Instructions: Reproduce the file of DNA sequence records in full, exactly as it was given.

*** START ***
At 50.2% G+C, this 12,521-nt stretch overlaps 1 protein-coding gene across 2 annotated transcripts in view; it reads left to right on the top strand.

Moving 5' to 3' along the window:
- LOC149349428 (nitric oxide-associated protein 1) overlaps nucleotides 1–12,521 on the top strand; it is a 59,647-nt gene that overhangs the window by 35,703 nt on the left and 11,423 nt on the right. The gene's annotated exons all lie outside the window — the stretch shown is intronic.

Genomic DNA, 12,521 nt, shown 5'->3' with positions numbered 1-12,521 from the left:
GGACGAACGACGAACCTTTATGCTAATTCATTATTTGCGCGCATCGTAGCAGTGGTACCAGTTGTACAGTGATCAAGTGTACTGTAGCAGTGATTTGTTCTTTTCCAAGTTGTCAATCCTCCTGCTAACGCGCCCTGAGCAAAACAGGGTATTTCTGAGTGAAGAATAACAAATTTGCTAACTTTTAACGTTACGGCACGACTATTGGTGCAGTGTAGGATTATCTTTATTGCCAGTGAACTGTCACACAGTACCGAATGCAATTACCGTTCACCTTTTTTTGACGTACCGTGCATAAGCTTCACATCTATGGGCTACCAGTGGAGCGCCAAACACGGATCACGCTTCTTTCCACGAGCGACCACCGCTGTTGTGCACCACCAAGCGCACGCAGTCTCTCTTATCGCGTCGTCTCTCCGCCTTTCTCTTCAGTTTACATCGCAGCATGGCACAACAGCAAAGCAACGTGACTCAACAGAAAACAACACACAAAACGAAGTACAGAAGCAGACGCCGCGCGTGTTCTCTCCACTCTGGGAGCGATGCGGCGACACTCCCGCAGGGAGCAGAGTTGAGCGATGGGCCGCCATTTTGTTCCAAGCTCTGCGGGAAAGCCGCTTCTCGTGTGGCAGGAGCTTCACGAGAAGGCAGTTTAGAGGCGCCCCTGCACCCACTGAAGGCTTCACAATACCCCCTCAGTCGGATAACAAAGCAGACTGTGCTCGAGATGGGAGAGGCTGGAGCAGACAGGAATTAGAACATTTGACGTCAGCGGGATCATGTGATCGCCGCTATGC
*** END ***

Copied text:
At 50.2% G+C, this 12,521-nt stretch overlaps 1 protein-coding gene across 2 annotated transcripts in view; it reads left to right on the top strand.

Moving 5' to 3' along the window:
- LOC149349428 (nitric oxide-associated protein 1) overlaps nucleotides 1–12,521 on the top strand; it is a 59,647-nt gene that overhangs the window by 35,703 nt on the left and 11,423 nt on the right. The gene's annotated exons all lie outside the window — the stretch shown is intronic.

Genomic DNA, 12,521 nt, shown 5'->3' with positions numbered 1-12,521 from the left:
GGACGAACGACGAACCTTTATGCTAATTCATTATTTGCGCGCATCGTAGCAGTGGTACCAGTTGTACAGTGATCAAGTGTACTGTAGCAGTGATTTGTTCTTTTCCAAGTTGTCAATCCTCCTGCTAACGCGCCCTGAGCAAAACAGGGTATTTCTGAGTGAAGAATAACAAATTTGCTAACTTTTAACGTTACGGCACGACTATTGGTGCAGTGTAGGATTATCTTTATTGCCAGTGAACTGTCACACAGTACCGAATGCAATTACCGTTCACCTTTTTTTGACGTACCGTGCATAAGCTTCACATCTATGGGCTACCAGTGGAGCGCCAAACACGGATCACGCTTCTTTCCACGAGCGACCACCGCTGTTGTGCACCACCAAGCGCACGCAGTCTCTCTTATCGCGTCGTCTCTCCGCCTTTCTCTTCAGTTTACATCGCAGCATGGCACAACAGCAAAGCAACGTGACTCAACAGAAAACAACACACAAAACGAAGTACAGAAGCAGACGCCGCGCGTGTTCTCTCCACTCTGGGAGCGATGCGGCGACACTCCCGCAGGGAGCAGAGTTGAGCGATGGGCCGCCATTTTGTTCCAAGCTCTGCGGGAAAGCCGCTTCTCGTGTGGCAGGAGCTTCACGAGAAGGCAGTTTAGAGGCGCCCCTGCACCCACTGAAGGCTTCACAATACCCCCTCAGTCGGATAACAAAGCAGACTGTGCTCGAGATGGGAGAGGCTGGAGCAGACAGGAATTAGAACATTTGACGTCAGCGGGATCATGTGATCGCCGCTATGC